Welcome to our weekly Slice of Life Story Challenge! Write. Share. Give. Please leave the permalink to your own blog post, and comment on at least three other posts. Comments energize writers and keep… Continue reading
Regardless of the genre, one of the most important things we can teach our students is how to write words that could come from them – and only them.
Sound assessment plays a vital role in showing and in detailing progress students are making toward reasonable goals.
Technology gives us all choices and decisions to make. Big decisions. How can we welcome technology in our classrooms? Technology can be a new way of doing the same thing. Will we seek apps that allow our students to make choices in creating and sharing with others, or will we seek apps that do the same old thing in a different way?
Helping light the way to revision for our writers while honoring those first words.
The fact is, just like athletes that show up to the first day of practice, writers bring different skill sets. Some arrive to middle school not knowing where to put a period, while others already know how paint vivid pictures with words that knock our socks off. How do we plan for such a wide variety of writers?
Changing things up can mean extra work and moving away from what you’ve always done. It can also breathe new life into spaces and might move you closer to what you are trying to achieve.
Heart maps can help young writers when they think they don’t have anything to write about.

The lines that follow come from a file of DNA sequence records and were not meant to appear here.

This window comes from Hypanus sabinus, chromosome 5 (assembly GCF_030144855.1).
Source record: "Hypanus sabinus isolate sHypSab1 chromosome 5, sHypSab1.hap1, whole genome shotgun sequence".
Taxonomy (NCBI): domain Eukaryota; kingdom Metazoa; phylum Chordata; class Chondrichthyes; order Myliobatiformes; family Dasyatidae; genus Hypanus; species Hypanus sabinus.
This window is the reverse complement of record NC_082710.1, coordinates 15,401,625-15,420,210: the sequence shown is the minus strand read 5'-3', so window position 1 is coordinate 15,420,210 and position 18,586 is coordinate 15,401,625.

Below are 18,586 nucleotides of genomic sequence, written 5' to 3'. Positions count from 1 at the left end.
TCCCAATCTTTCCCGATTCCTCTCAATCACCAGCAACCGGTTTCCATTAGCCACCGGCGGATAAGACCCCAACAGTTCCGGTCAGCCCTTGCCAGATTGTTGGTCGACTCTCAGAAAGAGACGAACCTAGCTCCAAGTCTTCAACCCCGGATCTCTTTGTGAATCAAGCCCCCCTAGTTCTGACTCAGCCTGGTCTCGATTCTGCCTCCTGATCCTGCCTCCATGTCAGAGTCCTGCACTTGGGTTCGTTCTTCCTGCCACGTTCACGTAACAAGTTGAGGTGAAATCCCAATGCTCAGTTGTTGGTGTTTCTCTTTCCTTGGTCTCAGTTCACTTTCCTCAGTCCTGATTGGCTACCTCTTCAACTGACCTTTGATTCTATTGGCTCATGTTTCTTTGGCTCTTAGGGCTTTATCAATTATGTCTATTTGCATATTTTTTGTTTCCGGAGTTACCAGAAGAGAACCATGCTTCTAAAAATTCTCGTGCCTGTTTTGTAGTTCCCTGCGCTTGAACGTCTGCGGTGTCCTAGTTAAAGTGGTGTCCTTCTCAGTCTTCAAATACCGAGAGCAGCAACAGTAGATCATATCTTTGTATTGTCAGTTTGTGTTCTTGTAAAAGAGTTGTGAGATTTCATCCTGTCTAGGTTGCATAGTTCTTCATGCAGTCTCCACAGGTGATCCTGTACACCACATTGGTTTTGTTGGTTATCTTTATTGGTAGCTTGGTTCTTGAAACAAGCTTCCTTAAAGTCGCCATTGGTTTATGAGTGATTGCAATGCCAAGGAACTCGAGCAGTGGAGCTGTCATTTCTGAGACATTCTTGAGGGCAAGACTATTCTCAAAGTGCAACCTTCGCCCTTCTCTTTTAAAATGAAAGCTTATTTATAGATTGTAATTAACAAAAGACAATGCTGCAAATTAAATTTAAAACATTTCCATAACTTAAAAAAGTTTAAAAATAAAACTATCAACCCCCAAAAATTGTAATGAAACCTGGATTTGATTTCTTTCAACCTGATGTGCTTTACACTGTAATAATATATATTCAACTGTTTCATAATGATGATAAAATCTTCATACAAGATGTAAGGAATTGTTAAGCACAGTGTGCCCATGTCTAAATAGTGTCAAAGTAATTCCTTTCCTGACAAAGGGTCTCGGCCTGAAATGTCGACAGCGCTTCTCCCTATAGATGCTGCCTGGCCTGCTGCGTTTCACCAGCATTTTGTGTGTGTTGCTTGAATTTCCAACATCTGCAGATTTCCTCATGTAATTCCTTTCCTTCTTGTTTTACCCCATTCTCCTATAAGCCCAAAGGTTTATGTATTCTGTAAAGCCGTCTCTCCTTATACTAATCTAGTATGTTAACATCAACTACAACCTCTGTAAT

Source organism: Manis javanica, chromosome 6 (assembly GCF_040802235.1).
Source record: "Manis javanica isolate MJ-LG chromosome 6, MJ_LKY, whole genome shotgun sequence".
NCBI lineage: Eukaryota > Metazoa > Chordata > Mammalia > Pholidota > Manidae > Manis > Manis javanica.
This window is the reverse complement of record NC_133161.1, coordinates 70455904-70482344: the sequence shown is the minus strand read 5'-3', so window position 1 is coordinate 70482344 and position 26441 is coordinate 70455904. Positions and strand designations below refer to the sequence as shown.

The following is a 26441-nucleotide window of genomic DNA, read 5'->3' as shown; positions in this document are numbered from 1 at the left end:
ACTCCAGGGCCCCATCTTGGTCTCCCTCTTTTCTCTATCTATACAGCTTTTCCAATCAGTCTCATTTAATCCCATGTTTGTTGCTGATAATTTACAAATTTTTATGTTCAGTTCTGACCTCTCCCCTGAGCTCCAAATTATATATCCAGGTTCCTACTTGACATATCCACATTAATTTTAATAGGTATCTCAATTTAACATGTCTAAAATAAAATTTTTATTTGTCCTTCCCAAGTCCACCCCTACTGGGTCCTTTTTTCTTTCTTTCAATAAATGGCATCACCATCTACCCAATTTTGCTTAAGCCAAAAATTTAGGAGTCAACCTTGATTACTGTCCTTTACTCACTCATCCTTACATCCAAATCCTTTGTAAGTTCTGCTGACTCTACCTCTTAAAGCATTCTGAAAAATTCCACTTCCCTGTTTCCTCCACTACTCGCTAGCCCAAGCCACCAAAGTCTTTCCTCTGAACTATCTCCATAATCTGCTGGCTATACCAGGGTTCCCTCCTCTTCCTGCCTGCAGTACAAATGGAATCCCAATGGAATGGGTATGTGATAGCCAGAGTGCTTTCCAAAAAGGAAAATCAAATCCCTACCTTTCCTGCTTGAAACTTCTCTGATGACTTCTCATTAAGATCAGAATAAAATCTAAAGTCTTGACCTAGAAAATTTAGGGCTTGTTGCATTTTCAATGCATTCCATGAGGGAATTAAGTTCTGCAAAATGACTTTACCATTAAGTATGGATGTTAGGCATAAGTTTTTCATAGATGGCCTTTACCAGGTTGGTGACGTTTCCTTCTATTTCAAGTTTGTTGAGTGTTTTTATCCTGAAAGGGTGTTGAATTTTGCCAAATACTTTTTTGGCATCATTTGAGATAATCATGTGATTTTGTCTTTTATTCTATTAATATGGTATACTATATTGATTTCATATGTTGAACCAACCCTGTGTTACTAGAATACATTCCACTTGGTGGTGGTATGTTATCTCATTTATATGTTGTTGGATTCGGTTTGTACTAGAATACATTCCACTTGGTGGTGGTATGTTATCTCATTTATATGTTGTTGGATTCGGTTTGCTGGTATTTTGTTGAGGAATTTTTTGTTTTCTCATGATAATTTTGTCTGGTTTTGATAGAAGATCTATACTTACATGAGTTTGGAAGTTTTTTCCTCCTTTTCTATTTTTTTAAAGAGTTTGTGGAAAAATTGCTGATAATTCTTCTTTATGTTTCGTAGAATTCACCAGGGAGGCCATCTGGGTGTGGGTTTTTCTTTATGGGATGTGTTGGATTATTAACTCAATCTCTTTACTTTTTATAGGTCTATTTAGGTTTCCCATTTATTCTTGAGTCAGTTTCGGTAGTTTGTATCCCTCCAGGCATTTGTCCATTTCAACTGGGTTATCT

Today’s guest post is by Kathy Christy, a third grade teacher and professional development coach. She shares her “best friend professional book” of 2017 with us!
Three things you can do, as a teacher leader or literacy coach to support administrators (yes, admin need support too!) at the start of the year.
Procedures allow us to complete our daily tasks without worry of what’s next. Our minds are free to think about the important parts of our day, the learning.
Welcome to the weekly Slice of Life Story Challenge!
Three strategies to use so that students develop their own ability to monitor themselves as writers.
Celebrating differences among our writers can sometimes be difficult for teachers of writing. But by expecting and planning for differences, we can set our students on trajectories more matched to who they are as writers. Here are a few ideas…
At the start of the summer, I read and reviewed Patty McGee’s Feedback That Moves Writers Forward. It’s a book, I believe, that can change my teaching of writing for the better…and maybe yours too. It’s a book I want to dive into more deeply, rereading it and sharing my ideas with other educators in a book club. I know that the beginning of the school year is a challenging time to ask teachers to take on anything additional. But here I am anyway, inviting you to take part in a Voxer book club to discuss Feedback That Moves Writers Forward. So why should you?